I’ll be able to judge my success as a media mogul when the title of Derek Cianfrance’s latest film becomes industry short hand for a certain time of year. “Ah,” people will say around late October-early November when studios start to roll out prestige pictures, “there’s the light between the oceans”. At this point in the calendar most of the king-making festivals have already occurred – Sundance, Toronto, Tribeca, New York, London and Venice – and films that are much hyped finally start to become unveiled to the masses, with the hope of sustaining award season buzz. This is to say that Cianfrance’s latest film is his most unashamedly award-friendliest yet, losing much of the grittiness that imbued his earlier features, and yet it still somehow feels like the film that he’s been building towards for a long time.
Cianfrance marked himself as a director to watch with 2011’s Blue Valentine, a non-linear romantic drama that’s easily one of the most devastatingly sad films of the past decade, before taking a sharp turn with 2013’s The Place Beyond the Pines. A family tragedy that examines long-reaching consequences of a father’s sins, Pines felt muddled and uneven owing to the fact that Cianfrance seemed to be trying to juggle too many stories at once. In this regard, The Light Between Ocean’s represents a huge improvement. Michael Fassbender stars as Thomas Sherbourne, a damaged World War I veteran who becomes a lighthouse keeper in an incredibly isolated part of Australia. Gradually, he falls in love with Isabella Greymark, played by Alicia Vikander, and two start to build a paradise on their island. Gradually, this paradise becomes marred by Isabella’s miscarriage, but then the couple’s prayers are seemingly answered when a life boat with a dead man and a baby wash ashore. Things seem idyllic for the couple, until a visit to the mainland reveals that their baby might not be orphaned at all.
Clearly, this is a plot that combines themes that Cianfrance is deeply familiar with: the redemptive power of nature, absentee fathers and the practical costs of love. It feels like he’s been building towards this film for a while. The film isn’t as stylistically daring as, say, Blue Valentine, with the story being told fairly linearly, but this feels like growth on Cianfrance’s part. The film doesn’t juggle stories to build tension and emotion, and this leaves the impression that Cianfrance is confident enough as a director to rely on subtlety and the audience’s intellect. That said, though the film’s running time of just under two and a half hours does start to make itself known, especially in the final act, and I did find myself wishing that he could have brought a little bit more flash to the screen.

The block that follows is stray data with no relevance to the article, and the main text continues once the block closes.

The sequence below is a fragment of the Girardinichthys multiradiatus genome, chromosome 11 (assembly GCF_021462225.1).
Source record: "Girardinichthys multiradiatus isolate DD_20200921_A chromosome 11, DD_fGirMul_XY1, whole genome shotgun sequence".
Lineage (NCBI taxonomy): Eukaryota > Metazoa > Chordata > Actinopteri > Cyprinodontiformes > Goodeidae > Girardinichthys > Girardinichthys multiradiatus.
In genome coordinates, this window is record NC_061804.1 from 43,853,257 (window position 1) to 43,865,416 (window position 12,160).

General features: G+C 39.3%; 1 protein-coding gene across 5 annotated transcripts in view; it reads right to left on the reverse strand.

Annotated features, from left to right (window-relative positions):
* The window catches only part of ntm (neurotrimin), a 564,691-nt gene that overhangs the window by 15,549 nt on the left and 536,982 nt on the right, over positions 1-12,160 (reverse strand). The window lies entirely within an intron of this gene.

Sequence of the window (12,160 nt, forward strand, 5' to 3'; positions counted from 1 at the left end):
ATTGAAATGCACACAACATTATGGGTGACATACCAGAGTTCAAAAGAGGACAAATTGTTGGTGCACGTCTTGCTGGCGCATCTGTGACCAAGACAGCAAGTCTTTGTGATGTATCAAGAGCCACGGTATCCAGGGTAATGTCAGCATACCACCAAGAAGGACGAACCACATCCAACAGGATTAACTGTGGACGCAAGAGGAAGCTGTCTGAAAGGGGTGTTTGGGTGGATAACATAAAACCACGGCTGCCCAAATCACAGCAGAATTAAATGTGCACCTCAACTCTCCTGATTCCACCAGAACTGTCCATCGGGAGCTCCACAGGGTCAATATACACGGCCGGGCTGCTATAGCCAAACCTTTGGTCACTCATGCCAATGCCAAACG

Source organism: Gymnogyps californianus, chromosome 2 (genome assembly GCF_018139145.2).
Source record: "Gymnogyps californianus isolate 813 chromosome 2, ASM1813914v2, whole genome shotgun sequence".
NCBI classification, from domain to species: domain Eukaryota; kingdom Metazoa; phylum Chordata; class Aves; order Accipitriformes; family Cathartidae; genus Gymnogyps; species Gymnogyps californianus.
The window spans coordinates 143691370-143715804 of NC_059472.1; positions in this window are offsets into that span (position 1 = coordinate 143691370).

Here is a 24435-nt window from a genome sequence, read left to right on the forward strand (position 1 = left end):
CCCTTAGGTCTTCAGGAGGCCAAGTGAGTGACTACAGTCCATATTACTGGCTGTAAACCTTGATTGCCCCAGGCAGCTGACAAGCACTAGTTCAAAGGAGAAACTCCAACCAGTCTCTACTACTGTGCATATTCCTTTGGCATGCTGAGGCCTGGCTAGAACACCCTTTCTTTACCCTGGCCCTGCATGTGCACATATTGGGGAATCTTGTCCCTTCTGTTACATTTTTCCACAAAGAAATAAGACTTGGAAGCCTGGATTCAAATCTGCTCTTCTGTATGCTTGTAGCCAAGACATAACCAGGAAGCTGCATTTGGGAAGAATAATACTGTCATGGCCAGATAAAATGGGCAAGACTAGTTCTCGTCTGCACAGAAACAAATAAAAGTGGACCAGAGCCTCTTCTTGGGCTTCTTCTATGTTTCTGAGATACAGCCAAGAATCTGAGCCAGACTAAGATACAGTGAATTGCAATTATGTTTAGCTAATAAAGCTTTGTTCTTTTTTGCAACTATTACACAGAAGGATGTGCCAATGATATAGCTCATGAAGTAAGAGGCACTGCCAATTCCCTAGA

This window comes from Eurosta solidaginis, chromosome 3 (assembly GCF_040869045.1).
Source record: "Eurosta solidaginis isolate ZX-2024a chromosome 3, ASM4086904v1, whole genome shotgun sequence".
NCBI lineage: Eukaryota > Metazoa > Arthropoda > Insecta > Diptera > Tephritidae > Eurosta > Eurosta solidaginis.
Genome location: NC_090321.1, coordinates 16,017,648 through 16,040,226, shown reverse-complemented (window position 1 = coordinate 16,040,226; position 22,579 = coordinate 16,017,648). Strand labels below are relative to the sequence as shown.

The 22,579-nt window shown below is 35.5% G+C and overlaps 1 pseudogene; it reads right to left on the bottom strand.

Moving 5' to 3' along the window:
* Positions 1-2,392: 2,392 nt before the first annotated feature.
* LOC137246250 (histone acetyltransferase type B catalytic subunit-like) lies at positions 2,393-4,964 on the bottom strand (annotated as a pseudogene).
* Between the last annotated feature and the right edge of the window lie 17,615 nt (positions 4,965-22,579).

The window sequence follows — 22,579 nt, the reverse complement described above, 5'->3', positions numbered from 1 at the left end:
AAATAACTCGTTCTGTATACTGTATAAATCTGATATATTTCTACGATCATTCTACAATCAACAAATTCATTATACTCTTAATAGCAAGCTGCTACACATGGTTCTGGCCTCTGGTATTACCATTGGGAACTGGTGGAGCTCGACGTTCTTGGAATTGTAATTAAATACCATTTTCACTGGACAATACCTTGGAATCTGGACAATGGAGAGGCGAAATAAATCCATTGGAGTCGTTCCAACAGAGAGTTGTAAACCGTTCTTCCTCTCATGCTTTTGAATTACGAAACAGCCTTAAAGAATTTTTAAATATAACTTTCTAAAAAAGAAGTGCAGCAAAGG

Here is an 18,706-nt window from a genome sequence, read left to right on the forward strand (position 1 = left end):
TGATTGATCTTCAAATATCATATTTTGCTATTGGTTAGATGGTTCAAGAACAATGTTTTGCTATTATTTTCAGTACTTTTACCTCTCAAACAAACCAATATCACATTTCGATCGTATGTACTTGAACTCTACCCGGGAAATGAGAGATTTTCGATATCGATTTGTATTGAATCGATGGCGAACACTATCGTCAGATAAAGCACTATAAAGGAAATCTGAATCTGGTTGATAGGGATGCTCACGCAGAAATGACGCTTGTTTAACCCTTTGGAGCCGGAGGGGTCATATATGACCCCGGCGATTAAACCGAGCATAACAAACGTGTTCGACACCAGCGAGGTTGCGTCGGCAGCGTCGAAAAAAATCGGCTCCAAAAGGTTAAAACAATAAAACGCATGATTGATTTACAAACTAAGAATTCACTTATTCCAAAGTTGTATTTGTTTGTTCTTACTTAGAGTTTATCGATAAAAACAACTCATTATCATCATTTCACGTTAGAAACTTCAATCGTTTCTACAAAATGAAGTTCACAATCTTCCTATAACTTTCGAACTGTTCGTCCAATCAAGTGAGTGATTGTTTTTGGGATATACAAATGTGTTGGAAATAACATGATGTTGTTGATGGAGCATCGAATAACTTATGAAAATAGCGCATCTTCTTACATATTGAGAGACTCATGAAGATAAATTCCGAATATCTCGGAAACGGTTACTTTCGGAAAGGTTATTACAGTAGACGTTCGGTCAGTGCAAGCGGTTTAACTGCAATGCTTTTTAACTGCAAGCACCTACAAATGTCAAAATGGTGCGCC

As could be expected for a film that signifies the start of awards season, the performances are uniformly excellent. Fassbender proves yet again why he’s one of this generation’s most enigmatic performers. As the film’s central predicament makes itself known it could have denigrated into melodrama and it’s largely his subtlety that prevents it from falling into that. The same can be said for Alicia Vikander, who really carries the film when it starts to drag. The best performance however comes from Rachel Weisz, who comes dangerously close to stealing the film out from under the two leads had she had a bigger role.
It’s entirely inconceivable that the main players in The Light Between Oceans could see themselves nominated for a number of Academy Awards next year, though if that were the case it would be more proof that the Academy likes to play it as safe as possible. That said, if this is the start of the race to Oscar, you could do a lot worse.
The Light Between Oceans is in cinemas now.